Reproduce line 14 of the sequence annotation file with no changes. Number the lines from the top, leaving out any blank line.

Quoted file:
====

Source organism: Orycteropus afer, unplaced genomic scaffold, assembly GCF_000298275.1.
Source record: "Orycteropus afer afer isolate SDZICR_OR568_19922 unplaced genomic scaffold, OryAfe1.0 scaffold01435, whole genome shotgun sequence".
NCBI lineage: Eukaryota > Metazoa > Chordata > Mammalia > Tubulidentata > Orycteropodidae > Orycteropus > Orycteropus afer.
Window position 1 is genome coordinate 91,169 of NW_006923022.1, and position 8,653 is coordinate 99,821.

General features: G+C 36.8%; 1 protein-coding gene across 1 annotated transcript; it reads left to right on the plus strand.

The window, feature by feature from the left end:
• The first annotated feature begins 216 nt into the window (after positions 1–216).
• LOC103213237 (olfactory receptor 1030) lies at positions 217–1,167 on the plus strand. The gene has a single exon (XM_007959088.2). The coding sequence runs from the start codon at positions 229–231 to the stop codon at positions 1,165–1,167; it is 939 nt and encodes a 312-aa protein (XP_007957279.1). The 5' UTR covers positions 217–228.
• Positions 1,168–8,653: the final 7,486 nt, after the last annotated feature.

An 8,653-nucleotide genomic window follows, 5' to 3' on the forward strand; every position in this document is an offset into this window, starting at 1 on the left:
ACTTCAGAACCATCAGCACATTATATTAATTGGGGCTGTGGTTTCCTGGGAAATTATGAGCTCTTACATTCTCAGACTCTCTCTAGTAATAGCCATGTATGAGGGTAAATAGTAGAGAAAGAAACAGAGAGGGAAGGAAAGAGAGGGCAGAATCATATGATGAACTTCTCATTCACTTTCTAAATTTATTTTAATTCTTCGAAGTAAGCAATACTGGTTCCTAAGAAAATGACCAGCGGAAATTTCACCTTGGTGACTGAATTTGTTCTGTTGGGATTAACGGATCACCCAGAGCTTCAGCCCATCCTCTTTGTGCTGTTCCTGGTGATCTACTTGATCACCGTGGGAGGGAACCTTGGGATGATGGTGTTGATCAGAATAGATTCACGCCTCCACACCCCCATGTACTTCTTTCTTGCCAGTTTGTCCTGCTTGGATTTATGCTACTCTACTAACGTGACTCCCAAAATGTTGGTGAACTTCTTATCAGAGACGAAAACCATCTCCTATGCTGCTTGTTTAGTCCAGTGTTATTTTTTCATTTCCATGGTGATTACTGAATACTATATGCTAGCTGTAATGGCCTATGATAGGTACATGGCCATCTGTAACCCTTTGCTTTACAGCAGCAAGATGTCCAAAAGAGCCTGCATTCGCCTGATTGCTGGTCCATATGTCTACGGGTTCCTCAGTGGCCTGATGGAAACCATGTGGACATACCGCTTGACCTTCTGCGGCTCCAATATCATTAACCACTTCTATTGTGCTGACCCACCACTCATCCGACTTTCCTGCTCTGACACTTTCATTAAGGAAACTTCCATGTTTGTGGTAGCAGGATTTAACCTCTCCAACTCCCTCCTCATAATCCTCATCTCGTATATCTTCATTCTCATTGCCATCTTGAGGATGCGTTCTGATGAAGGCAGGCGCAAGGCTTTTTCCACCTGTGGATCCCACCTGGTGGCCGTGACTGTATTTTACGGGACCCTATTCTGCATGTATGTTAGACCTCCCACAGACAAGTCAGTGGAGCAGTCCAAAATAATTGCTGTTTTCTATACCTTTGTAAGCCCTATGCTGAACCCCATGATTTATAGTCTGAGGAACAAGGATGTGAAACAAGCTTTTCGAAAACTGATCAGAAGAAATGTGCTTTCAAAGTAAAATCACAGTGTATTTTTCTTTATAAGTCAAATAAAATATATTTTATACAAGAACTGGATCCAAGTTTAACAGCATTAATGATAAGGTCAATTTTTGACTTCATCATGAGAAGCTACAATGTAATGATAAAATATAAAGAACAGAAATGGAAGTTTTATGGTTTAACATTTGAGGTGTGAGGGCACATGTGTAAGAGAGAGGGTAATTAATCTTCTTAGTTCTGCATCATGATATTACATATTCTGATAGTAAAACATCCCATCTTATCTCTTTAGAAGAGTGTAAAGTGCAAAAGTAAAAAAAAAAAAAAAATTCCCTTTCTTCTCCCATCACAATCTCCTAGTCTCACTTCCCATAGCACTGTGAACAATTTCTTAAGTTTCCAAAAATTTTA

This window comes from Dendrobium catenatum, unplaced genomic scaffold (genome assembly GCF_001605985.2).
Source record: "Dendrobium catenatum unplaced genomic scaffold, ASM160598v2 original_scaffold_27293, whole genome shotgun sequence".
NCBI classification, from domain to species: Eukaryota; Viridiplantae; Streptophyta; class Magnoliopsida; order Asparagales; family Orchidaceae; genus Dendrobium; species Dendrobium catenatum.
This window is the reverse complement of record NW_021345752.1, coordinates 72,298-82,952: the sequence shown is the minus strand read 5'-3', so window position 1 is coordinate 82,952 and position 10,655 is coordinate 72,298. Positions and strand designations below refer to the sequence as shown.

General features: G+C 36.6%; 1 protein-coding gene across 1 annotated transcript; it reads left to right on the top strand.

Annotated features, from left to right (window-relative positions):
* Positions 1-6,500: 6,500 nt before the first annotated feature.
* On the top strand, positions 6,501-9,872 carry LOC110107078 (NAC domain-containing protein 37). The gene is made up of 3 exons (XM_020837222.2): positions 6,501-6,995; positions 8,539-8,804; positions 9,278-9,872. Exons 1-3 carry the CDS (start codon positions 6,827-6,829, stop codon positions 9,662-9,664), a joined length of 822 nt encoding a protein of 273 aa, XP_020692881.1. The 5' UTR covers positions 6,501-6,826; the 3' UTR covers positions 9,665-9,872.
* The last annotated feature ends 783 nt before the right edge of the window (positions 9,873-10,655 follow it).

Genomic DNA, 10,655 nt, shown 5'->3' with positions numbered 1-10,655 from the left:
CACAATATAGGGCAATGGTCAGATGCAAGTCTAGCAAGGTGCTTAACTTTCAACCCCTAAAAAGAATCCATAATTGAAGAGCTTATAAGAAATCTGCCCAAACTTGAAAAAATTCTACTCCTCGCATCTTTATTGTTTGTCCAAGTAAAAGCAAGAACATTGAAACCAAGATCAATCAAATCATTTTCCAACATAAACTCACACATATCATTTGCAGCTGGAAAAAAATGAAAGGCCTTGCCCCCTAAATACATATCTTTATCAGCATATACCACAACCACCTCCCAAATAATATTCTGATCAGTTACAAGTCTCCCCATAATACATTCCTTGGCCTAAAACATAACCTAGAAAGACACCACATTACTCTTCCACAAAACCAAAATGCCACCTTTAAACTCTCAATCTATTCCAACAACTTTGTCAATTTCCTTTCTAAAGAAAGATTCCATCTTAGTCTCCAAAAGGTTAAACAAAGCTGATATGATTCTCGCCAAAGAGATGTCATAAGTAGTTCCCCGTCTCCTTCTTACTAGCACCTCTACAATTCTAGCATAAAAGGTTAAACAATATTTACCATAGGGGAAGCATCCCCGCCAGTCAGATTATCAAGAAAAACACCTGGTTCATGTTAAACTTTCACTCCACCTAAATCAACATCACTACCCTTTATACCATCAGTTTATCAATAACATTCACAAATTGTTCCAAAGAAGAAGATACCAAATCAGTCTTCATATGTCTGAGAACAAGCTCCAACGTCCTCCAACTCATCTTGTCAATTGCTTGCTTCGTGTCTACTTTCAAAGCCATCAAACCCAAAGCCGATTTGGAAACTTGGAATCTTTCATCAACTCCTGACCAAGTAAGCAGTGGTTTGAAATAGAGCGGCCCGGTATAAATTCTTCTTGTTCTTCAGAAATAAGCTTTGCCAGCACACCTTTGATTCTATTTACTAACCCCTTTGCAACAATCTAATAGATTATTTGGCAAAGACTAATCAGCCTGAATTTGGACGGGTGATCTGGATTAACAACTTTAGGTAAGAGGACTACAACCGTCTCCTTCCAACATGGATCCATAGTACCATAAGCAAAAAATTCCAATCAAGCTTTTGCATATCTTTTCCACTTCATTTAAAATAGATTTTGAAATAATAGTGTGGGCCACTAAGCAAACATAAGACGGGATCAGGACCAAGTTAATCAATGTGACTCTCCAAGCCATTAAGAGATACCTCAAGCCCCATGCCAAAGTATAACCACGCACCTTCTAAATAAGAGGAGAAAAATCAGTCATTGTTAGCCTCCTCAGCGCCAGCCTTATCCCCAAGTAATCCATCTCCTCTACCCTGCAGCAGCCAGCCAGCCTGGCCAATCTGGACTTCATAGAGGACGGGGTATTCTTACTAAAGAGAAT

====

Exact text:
NCBI classification, from domain to species: Eukaryota; Viridiplantae; Streptophyta; class Magnoliopsida; order Asparagales; family Orchidaceae; genus Dendrobium; species Dendrobium catenatum.